Timber framing is the method of creating framed structures of heavy timber jointed together with various joints, but most commonly originally via lap jointing, and then later pegged mortise and tenon joints. Lengthening scarf joints. Diagonal bracing is used to prevent “racking”, or movement of structural vertical beams or posts.
Originally, German (and other) master carpenter would peg the joints with allowance of approximately an inch, enough room for the wood to move as it seasoned, then cut the pegs and drive the beam home fully into its socket.
To cope with variable sizes and shapes of hewn (via adze or axe) and sawn timbers, two main carpentry methods were employed: scribe carpentry and square rule carpentry.
Scribing was used throughout Europe, especially from the 12th century to the 19th century and subsequently imported to North America where it was common into the early 19th century. In a scribe frame, timber sockets are fashioned or “tailor-made” to fit its corresponding timber; thus each timber piece must be numbered (or “scribed”).
Square-rule carpentry was developed in New England in the 18th century. It used housed joints in main timbers to allow for interchangeable braces and girts. Today, standardised timber sizing mean that timber framing can be treated incorporated into mass-production methods as per the joinery industry, especially where timber is cut by precision CNC machinery.
To finish the walls, the spaces between the timbers (in German called Fächer) were often infilled with wattle and daub, loam, brick, or rubble. Plastered faces on the exterior and interior were often “ceiled” with wainscoting for insulation and warmth.
This juxtaposition of exposed timbered beams and infilled spaces created the distinctive “half-timbered”, or occasionally termed “Tudor” style.
For more details on this topic, see Jettying.
A jetty is an upper floor which requires a structural cantilevered horizontal beam called a jetty bressummer to bear the weight of the new wall, projecting outward from the preceding floor or storey.
In an era where houses were taxed with respect to ground-floor area (square footage) extensive jettying was employed to create higher storeys of greater area. In the city of York in the UK, the famous street known as The Shambles exemplifies this, where jettied houses seem to almost touch above the street.
Historically, the timbers would have been hewn square using a felling axe and then surface finished with a broad axe. If required, smaller timbers were ripsawn from the hewn baulks using pitsaws or frame saws. Today it is more common for timbers to be bandsawn, and the timbers may sometimes be machine planed on all four sides.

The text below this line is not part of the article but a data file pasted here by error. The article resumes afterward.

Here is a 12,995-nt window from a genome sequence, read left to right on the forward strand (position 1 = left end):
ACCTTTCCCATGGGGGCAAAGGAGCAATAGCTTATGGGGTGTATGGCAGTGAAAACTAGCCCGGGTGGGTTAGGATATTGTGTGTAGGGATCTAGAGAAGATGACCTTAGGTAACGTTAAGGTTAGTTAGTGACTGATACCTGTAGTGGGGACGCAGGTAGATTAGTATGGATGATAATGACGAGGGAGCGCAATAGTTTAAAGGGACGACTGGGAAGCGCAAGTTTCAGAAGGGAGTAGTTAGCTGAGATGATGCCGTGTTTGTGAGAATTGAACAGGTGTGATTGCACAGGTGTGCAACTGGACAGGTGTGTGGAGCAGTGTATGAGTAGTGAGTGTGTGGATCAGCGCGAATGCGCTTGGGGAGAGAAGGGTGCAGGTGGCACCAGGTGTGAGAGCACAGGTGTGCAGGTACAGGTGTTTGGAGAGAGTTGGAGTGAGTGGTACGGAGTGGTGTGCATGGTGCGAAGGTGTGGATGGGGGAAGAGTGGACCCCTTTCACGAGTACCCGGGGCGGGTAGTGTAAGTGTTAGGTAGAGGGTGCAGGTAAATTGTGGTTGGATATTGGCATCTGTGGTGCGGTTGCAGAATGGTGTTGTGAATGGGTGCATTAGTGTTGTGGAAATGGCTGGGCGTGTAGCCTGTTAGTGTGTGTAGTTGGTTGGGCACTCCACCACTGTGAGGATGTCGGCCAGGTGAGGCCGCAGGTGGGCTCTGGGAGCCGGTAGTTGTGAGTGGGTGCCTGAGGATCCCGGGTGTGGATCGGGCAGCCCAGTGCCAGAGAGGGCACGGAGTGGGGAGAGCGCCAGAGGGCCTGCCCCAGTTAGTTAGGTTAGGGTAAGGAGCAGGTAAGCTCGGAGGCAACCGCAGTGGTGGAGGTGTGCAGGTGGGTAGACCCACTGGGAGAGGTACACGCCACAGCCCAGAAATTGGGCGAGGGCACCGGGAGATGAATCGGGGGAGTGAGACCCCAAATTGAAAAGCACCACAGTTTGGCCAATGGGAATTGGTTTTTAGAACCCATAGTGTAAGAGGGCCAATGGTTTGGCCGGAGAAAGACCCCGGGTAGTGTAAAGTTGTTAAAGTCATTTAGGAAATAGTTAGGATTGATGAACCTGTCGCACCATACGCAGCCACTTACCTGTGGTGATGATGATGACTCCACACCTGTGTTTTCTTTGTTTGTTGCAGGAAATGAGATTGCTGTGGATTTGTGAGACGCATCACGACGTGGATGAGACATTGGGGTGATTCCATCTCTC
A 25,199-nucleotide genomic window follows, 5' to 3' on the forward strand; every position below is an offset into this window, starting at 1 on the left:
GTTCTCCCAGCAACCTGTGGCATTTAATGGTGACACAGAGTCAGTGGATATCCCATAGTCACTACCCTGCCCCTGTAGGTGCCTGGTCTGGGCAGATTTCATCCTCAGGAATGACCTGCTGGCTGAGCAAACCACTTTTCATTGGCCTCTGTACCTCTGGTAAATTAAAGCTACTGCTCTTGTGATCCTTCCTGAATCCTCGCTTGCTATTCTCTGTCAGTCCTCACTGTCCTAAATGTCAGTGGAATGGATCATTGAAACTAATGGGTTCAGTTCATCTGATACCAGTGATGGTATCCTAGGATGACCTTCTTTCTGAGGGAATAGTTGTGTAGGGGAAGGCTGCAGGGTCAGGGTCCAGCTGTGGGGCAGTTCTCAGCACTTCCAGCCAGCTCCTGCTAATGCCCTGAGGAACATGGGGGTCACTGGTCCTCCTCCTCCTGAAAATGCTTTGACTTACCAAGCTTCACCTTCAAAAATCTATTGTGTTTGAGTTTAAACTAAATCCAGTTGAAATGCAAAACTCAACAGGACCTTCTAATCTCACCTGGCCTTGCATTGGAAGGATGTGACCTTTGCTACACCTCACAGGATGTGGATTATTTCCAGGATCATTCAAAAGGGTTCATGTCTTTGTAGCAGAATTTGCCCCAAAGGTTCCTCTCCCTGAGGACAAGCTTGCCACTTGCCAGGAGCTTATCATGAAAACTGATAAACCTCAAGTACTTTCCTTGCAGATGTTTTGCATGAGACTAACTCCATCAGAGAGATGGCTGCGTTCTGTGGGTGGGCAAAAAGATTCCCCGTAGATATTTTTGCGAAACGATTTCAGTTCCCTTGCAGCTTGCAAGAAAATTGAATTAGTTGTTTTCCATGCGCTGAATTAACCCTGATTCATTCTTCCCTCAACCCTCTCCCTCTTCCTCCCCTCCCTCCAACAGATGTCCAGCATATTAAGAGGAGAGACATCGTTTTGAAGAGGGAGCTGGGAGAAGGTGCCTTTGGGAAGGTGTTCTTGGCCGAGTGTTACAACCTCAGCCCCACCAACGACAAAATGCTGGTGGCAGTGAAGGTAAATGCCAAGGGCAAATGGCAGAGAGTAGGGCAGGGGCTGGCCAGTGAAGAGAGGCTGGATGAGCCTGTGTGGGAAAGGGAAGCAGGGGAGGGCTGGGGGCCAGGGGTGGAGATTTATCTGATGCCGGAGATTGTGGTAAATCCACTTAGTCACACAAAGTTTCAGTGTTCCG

The vertical timbers include
* posts (main supports at corners and other major uprights),
* Wall studs (subsidiary upright limbs in framed walls), for example, close studding.
The horizontal timbers include
* sill-beams (also called ground-sills or sole-pieces, at the bottom of a wall into which posts and studs are fitted using tenons),
* noggin-pieces (the horizontal timbers forming the tops and bottoms of the frames of infill-panels),
* wall-plates (at the top of timber-framed walls that support the trusses and joists of the roof).
When jettying, horizontal elements can include:
* the jetty bressummer (or breastsummer): the main sill (horizontal piece) on which the projecting wall above rests and which stretches across the whole width of the jetty wall. The bressummer is itself cantilevered forward, beyond the wall below it.
* the dragon-beam which runs diagonally from one corner to another, and supports the corner posts above and supported by the corner posts below.
* the jetty beams or joists which conform floor dimensions above but are at right angles to the jetty-plates that conform to the shorter dimensions of “roof” of the floor below. Jetty beams are morticed at 45° into the sides of the dragon beams. They are the main constituents of the cantilever system and determine how far the jetty projects
* the jetty-plates, designed to carry the jetty beams. The jetty plates themselves are supported by the corner posts of the recessed floor below.
The sloping timbers include
* trusses (the slanting timbers forming the triangular framework at gables and roof),
* braces (slanting beams giving extra support between horizontal or vertical members of the timber frame),
* herringbone bracing (a decorative and supporting style of frame, usually at 45 ° to the upright and horizontal directions of the frame).
 Modern features
Porch of a modern timber-framed house
Interior of a modern hand-hewn post and beam home.